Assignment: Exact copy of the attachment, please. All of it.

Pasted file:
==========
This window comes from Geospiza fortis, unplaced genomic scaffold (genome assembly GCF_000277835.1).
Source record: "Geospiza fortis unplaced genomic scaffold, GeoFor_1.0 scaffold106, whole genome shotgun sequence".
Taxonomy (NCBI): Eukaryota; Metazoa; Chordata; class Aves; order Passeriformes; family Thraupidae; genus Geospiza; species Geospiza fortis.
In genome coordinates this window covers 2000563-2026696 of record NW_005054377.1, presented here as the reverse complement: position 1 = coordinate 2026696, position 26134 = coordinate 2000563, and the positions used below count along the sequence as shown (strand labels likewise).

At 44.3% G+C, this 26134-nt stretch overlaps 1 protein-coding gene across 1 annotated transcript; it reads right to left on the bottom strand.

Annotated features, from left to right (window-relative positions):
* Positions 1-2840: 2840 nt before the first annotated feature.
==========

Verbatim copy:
This window comes from Geospiza fortis, unplaced genomic scaffold (genome assembly GCF_000277835.1).
Source record: "Geospiza fortis unplaced genomic scaffold, GeoFor_1.0 scaffold106, whole genome shotgun sequence".
Taxonomy (NCBI): Eukaryota; Metazoa; Chordata; class Aves; order Passeriformes; family Thraupidae; genus Geospiza; species Geospiza fortis.
In genome coordinates this window covers 2000563-2026696 of record NW_005054377.1, presented here as the reverse complement: position 1 = coordinate 2026696, position 26134 = coordinate 2000563, and the positions used below count along the sequence as shown (strand labels likewise).

At 44.3% G+C, this 26134-nt stretch overlaps 1 protein-coding gene across 1 annotated transcript; it reads right to left on the bottom strand.

Annotated features, from left to right (window-relative positions):
* Positions 1-2840: 2840 nt before the first annotated feature.